Retinal detachment is a rare eye disease that is manifested by separation of the retina from the outer membranes of the eyeball with which it normally comes into contact. It can lead to blindness if not treated quickly (relative ophthalmological emergency). This disease mainly affects people aged 45 to 60, nearsighted people and diabetics.
Its annual incidence is 1 in 10,000, affecting both sexes equally, with a peak around the age of sixty.
It seems that a history of cataract surgery increases the risk of occurrence of retinal detachment. Similarly, myopia, by increasing the rate of posterior vitreous detachment, significantly increases the risk of this disease.
In young people, one of the most frequent causes is eye trauma.
Most retinal detachments begin with tearing of the latter allowing vitreous fluid to penetrate under the retina, detaching it. These tears are often the consequence of normal aging of the eye, with a detachment of the vitreous from the retina and are, most of the time, unimportant. These vitreous detachments are particularly common in the myopic elderly. Retinal tears often give only few signs and quite rarely progress to true retinal detachment.
They include phosphenes, flashes, flying flies or myodesopsies, reduction of the visual field, sudden drop in acuity.
Phosphenes are secondary to posterior vitreous detachment. They are present in 20 to 40% of cases. Blurred vision of part of the visual field may be due to vitreous condensation phenomena.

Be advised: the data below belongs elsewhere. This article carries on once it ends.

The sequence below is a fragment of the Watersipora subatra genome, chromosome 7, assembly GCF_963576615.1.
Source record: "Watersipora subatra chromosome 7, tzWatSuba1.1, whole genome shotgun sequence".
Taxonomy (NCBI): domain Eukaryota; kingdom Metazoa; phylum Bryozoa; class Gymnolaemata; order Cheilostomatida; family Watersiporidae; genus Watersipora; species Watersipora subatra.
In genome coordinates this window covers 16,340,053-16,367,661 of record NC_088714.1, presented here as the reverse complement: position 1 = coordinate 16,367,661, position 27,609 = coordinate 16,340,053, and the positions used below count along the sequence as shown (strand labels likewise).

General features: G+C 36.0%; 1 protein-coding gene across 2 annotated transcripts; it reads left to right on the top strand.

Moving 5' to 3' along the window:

If the symptoms evoke a detachment, we proceed to a fundus examination, we then observe a large yellow spot.
In the event of a retinal tear for which the risk of secondary detachment is considered significant, laser photo-coagulation around the tear makes it possible to make a fibrous scar and thus prevent future detachment.
If the detachment is constituted, the repair is more complex, of the surgical type, the final result being inconstant, all the more so if the macula was affected and the repair was delayed.
There are three types of repair:
directed ocular cerclage allows the reapplication of the retina by external compression of the eyeball. This technique does not require the opening of the eye. It is an effective technique in more than three-quarters of cases. The most frequent complication remains the recurrence of the detachment;
vitrectomy consists, after opening the eye, in removing part of the vitreous which tends, by its retraction, to pull on the edges of the tear. The extracted vitreous is replaced by a resorbable gas. Healing is controlled by positioning the head for a few hours following the procedure. There is an increased risk of cataract (clouding of the lens after this procedure), due to the specific effect of the injected gas. The success of the intervention is also good;
Pneumatic retinopexy consists of injecting a gas or a gel into the eye allowing the re-application of the retina which must be directed by a correct orientation of the head. It is a simple technique with few side effects. However, it is not suitable for large or complex detachments. It can be followed or associated with the other two techniques in case of insufficient results.
Notes and References
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